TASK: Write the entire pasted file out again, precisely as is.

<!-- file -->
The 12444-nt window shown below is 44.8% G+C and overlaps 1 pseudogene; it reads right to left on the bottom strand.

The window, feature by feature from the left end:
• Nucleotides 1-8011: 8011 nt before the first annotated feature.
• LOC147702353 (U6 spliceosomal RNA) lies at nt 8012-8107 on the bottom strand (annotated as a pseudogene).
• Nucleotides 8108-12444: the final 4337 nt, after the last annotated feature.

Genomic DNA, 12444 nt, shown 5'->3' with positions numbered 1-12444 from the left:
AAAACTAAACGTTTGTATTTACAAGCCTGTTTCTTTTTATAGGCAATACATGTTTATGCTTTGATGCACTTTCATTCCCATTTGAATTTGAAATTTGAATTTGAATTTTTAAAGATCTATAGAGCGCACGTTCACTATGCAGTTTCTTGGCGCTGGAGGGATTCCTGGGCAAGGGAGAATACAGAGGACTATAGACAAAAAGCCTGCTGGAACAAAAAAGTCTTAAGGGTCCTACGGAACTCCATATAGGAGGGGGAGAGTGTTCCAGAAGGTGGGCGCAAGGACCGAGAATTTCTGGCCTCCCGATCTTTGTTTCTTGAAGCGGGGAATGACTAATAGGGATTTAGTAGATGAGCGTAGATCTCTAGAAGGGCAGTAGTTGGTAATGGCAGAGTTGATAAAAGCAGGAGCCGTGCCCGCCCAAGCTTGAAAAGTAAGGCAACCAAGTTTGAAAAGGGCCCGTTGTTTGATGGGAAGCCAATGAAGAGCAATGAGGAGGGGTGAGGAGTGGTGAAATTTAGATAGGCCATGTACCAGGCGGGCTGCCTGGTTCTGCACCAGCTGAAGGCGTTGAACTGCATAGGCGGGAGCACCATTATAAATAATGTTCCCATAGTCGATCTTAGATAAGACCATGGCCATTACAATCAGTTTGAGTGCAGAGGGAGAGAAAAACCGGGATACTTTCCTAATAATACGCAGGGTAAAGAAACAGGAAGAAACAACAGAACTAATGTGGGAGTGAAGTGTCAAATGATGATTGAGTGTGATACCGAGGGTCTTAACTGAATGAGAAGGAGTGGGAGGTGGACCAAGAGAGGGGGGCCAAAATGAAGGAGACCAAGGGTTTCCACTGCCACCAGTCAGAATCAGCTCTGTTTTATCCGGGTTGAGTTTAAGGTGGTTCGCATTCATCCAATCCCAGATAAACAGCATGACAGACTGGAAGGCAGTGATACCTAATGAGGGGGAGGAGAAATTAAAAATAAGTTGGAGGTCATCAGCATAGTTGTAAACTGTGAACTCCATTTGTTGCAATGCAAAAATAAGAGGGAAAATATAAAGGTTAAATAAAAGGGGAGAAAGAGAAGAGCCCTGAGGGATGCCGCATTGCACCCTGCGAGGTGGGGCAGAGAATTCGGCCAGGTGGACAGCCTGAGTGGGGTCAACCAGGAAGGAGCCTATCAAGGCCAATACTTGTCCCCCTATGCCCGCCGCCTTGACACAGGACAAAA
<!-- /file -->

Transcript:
The 12444-nt window shown below is 44.8% G+C and overlaps 1 pseudogene; it reads right to left on the bottom strand.

The window, feature by feature from the left end:
• Nucleotides 1-8011: 8011 nt before the first annotated feature.
• LOC147702353 (U6 spliceosomal RNA) lies at nt 8012-8107 on the bottom strand (annotated as a pseudogene).
• Nucleotides 8108-12444: the final 4337 nt, after the last annotated feature.

Genomic DNA, 12444 nt, shown 5'->3' with positions numbered 1-12444 from the left:
AAAACTAAACGTTTGTATTTACAAGCCTGTTTCTTTTTATAGGCAATACATGTTTATGCTTTGATGCACTTTCATTCCCATTTGAATTTGAAATTTGAATTTGAATTTTTAAAGATCTATAGAGCGCACGTTCACTATGCAGTTTCTTGGCGCTGGAGGGATTCCTGGGCAAGGGAGAATACAGAGGACTATAGACAAAAAGCCTGCTGGAACAAAAAAGTCTTAAGGGTCCTACGGAACTCCATATAGGAGGGGGAGAGTGTTCCAGAAGGTGGGCGCAAGGACCGAGAATTTCTGGCCTCCCGATCTTTGTTTCTTGAAGCGGGGAATGACTAATAGGGATTTAGTAGATGAGCGTAGATCTCTAGAAGGGCAGTAGTTGGTAATGGCAGAGTTGATAAAAGCAGGAGCCGTGCCCGCCCAAGCTTGAAAAGTAAGGCAACCAAGTTTGAAAAGGGCCCGTTGTTTGATGGGAAGCCAATGAAGAGCAATGAGGAGGGGTGAGGAGTGGTGAAATTTAGATAGGCCATGTACCAGGCGGGCTGCCTGGTTCTGCACCAGCTGAAGGCGTTGAACTGCATAGGCGGGAGCACCATTATAAATAATGTTCCCATAGTCGATCTTAGATAAGACCATGGCCATTACAATCAGTTTGAGTGCAGAGGGAGAGAAAAACCGGGATACTTTCCTAATAATACGCAGGGTAAAGAAACAGGAAGAAACAACAGAACTAATGTGGGAGTGAAGTGTCAAATGATGATTGAGTGTGATACCGAGGGTCTTAACTGAATGAGAAGGAGTGGGAGGTGGACCAAGAGAGGGGGGCCAAAATGAAGGAGACCAAGGGTTTCCACTGCCACCAGTCAGAATCAGCTCTGTTTTATCCGGGTTGAGTTTAAGGTGGTTCGCATTCATCCAATCCCAGATAAACAGCATGACAGACTGGAAGGCAGTGATACCTAATGAGGGGGAGGAGAAATTAAAAATAAGTTGGAGGTCATCAGCATAGTTGTAAACTGTGAACTCCATTTGTTGCAATGCAAAAATAAGAGGGAAAATATAAAGGTTAAATAAAAGGGGAGAAAGAGAAGAGCCCTGAGGGATGCCGCATTGCACCCTGCGAGGTGGGGCAGAGAATTCGGCCAGGTGGACAGCCTGAGTGGGGTCAACCAGGAAGGAGCCTATCAAGGCCAATACTTGTCCCCCTATGCCCGCCGCCTTGACACAGGACAAAA